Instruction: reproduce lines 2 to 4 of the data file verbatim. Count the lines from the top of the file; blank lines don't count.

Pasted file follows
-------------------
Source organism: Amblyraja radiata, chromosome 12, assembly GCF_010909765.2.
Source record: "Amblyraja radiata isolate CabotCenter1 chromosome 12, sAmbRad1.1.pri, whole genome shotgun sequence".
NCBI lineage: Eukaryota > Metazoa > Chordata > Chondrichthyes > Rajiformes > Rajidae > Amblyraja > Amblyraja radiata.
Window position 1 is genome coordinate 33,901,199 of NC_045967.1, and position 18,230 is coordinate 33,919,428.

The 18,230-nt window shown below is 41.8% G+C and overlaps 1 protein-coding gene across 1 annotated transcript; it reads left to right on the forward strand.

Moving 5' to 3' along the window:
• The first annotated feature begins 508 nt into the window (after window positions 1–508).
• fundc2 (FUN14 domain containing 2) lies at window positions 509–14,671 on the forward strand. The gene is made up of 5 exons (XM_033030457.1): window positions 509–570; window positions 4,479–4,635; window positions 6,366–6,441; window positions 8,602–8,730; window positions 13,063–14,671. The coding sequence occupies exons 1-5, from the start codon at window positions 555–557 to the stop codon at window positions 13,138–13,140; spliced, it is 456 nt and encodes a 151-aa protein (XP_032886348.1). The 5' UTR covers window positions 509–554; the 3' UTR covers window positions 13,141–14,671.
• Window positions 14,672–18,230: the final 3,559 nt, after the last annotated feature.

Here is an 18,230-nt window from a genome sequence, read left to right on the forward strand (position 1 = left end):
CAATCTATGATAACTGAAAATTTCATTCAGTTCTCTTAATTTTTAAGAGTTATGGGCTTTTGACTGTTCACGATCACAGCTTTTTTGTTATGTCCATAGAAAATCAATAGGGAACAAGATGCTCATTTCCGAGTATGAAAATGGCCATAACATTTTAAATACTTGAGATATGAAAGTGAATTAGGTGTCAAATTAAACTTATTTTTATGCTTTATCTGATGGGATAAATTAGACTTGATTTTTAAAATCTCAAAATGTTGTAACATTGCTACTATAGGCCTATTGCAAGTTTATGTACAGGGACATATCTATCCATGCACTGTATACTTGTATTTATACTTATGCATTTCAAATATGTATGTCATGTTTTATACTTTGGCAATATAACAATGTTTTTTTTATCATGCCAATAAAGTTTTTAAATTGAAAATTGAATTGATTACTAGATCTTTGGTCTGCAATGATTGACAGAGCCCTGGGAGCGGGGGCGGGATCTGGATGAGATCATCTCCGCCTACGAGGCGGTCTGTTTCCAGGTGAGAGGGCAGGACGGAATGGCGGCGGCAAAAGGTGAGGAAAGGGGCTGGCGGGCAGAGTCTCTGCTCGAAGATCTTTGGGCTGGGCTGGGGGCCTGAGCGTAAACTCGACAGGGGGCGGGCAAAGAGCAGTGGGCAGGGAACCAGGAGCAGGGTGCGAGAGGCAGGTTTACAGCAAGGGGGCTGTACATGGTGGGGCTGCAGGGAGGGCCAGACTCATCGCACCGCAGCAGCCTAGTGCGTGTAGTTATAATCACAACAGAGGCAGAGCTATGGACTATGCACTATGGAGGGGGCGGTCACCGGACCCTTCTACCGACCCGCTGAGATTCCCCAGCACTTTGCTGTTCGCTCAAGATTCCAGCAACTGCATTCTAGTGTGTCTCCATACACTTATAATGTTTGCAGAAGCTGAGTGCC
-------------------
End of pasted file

Source record: "Amblyraja radiata isolate CabotCenter1 chromosome 12, sAmbRad1.1.pri, whole genome shotgun sequence".
NCBI lineage: Eukaryota > Metazoa > Chordata > Chondrichthyes > Rajiformes > Rajidae > Amblyraja > Amblyraja radiata.
Window position 1 is genome coordinate 33,901,199 of NC_045967.1, and position 18,230 is coordinate 33,919,428.